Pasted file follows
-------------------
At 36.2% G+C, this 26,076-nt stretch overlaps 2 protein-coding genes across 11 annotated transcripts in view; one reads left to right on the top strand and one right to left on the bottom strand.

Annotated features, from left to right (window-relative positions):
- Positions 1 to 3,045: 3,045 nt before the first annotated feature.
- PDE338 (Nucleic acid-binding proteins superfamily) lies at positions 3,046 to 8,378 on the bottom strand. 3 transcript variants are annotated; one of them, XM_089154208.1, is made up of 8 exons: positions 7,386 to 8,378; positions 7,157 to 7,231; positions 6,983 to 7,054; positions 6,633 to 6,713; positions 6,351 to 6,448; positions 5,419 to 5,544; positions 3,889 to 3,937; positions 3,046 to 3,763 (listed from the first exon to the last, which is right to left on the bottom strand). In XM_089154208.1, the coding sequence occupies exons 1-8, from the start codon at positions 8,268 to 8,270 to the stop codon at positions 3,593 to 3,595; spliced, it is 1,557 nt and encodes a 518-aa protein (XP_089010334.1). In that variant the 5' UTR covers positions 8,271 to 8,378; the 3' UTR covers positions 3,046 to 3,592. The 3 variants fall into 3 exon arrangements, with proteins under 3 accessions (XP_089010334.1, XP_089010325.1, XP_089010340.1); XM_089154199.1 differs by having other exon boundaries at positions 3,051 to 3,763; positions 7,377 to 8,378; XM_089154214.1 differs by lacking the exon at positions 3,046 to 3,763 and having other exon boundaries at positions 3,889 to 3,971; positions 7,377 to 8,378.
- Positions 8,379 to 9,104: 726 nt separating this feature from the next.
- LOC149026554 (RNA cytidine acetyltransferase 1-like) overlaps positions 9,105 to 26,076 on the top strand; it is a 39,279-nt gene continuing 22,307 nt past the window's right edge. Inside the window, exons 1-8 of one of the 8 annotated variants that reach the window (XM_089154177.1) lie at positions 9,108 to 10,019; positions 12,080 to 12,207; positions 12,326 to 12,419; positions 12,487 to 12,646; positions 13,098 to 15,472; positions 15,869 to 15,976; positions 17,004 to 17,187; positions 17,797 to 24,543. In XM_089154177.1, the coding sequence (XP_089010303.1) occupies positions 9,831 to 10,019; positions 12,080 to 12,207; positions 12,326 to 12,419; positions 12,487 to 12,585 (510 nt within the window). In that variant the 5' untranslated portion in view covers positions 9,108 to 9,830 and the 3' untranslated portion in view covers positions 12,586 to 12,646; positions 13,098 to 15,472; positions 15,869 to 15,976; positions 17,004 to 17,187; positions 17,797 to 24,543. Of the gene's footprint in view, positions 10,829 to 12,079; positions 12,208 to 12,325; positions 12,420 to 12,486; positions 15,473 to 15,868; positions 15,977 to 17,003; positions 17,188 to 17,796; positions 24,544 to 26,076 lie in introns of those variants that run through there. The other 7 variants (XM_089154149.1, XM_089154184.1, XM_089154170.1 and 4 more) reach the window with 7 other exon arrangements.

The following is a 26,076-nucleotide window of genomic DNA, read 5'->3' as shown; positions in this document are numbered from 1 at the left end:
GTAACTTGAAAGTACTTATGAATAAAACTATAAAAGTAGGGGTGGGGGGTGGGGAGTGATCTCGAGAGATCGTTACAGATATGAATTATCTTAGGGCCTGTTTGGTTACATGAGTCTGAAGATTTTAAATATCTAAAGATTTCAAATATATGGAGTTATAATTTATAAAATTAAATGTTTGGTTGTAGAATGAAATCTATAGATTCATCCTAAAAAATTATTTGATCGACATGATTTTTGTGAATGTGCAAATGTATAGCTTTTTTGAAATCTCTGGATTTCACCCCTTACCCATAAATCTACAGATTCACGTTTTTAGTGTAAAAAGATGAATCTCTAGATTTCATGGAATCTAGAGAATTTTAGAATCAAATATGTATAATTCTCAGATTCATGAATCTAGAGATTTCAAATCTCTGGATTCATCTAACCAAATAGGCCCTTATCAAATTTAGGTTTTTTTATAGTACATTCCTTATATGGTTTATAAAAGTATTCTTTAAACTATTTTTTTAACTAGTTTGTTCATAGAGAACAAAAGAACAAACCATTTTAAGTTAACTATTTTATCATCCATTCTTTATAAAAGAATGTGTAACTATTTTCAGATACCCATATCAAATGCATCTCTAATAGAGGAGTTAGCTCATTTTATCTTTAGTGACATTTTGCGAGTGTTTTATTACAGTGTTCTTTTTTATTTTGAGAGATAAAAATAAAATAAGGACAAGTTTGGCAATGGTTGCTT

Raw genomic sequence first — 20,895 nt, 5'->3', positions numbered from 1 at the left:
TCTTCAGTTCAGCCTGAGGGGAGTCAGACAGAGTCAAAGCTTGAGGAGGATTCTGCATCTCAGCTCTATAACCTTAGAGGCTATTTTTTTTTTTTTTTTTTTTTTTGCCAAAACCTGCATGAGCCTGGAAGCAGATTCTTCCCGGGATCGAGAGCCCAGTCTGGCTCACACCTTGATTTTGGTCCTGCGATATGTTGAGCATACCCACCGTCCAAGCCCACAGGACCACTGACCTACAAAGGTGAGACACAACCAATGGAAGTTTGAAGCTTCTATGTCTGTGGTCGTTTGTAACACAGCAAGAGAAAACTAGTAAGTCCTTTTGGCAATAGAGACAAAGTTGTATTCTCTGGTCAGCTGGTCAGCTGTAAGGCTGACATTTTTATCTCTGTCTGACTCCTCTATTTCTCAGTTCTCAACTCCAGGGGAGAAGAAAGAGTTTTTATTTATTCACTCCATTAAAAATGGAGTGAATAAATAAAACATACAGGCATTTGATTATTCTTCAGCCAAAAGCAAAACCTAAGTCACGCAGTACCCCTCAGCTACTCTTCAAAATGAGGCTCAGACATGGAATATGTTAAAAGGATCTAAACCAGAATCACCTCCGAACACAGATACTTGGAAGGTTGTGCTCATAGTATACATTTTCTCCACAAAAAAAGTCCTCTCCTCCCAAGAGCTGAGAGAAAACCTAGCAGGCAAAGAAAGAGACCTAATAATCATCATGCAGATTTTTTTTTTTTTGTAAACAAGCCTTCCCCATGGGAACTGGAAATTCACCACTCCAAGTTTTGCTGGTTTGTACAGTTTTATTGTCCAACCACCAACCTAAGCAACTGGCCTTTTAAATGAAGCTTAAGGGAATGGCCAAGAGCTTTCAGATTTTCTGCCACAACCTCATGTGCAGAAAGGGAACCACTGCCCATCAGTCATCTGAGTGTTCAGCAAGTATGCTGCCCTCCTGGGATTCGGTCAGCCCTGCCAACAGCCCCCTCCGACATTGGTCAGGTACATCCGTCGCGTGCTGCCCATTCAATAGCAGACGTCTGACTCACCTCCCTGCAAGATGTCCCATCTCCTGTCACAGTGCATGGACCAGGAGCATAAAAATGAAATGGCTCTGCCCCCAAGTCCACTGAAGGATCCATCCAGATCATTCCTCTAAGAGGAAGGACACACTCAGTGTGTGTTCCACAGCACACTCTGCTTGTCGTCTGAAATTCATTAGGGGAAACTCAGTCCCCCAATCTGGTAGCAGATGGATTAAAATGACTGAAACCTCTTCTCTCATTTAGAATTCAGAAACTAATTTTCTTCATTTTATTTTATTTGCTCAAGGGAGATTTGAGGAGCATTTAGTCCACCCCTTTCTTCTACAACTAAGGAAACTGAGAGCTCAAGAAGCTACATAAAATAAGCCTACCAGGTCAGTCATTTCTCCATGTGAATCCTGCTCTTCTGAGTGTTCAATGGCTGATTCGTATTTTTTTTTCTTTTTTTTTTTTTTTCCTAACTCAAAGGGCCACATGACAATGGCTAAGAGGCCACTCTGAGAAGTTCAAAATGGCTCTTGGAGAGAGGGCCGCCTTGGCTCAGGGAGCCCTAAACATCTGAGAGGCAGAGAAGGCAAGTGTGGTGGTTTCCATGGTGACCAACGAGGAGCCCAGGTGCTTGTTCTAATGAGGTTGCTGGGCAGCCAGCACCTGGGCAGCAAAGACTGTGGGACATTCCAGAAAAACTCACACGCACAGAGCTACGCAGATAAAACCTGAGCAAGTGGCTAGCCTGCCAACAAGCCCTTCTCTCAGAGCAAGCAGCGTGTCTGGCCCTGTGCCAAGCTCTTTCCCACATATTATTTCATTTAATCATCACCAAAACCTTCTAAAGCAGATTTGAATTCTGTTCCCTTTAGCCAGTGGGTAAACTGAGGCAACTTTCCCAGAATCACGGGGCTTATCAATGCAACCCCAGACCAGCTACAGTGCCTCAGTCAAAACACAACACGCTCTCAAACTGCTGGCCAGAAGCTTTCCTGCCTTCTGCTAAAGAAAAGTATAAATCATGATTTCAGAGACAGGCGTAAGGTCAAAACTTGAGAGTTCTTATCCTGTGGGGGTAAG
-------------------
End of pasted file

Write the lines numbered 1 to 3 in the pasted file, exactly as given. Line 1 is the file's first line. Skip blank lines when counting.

At 36.2% G+C, this 26,076-nt stretch overlaps 2 protein-coding genes across 11 annotated transcripts in view; one reads left to right on the top strand and one right to left on the bottom strand.

Annotated features, from left to right (window-relative positions):
- Positions 1 to 3,045: 3,045 nt before the first annotated feature.